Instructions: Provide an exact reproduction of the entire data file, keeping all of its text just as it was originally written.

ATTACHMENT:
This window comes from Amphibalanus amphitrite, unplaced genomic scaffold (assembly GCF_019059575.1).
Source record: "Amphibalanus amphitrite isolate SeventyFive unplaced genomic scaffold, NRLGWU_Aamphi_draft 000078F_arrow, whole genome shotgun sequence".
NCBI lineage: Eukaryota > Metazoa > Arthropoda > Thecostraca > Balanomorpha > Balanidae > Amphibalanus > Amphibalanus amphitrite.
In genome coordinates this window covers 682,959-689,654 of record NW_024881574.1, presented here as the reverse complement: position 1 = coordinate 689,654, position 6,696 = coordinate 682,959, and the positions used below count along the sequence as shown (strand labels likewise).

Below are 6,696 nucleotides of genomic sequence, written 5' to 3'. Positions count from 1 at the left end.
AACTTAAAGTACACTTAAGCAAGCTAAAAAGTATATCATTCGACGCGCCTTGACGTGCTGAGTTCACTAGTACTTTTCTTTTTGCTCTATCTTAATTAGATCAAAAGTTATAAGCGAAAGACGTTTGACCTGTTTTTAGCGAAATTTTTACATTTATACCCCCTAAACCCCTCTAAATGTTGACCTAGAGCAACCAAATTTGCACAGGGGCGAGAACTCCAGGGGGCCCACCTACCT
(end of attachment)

This window comes from Amphibalanus amphitrite, unplaced genomic scaffold (assembly GCF_019059575.1).
Source record: "Amphibalanus amphitrite isolate SeventyFive unplaced genomic scaffold, NRLGWU_Aamphi_draft 000078F_arrow, whole genome shotgun sequence".
NCBI lineage: Eukaryota > Metazoa > Arthropoda > Thecostraca > Balanomorpha > Balanidae > Amphibalanus > Amphibalanus amphitrite.
In genome coordinates this window covers 682,959-689,654 of record NW_024881574.1, presented here as the reverse complement: position 1 = coordinate 689,654, position 6,696 = coordinate 682,959, and the positions used below count along the sequence as shown (strand labels likewise).

Below are 6,696 nucleotides of genomic sequence, written 5' to 3'. Positions count from 1 at the left end.
AACTTAAAGTACACTTAAGCAAGCTAAAAAGTATATCATTCGACGCGCCTTGACGTGCTGAGTTCACTAGTACTTTTCTTTTTGCTCTATCTTAATTAGATCAAAAGTTATAAGCGAAAGACGTTTGACCTGTTTTTAGCGAAATTTTTACATTTATACCCCCTAAACCCCTCTAAATGTTGACCTAGAGCAACCAAATTTGCACAGGGGCGAGAACTCCAGGGGGCCCACCTACCT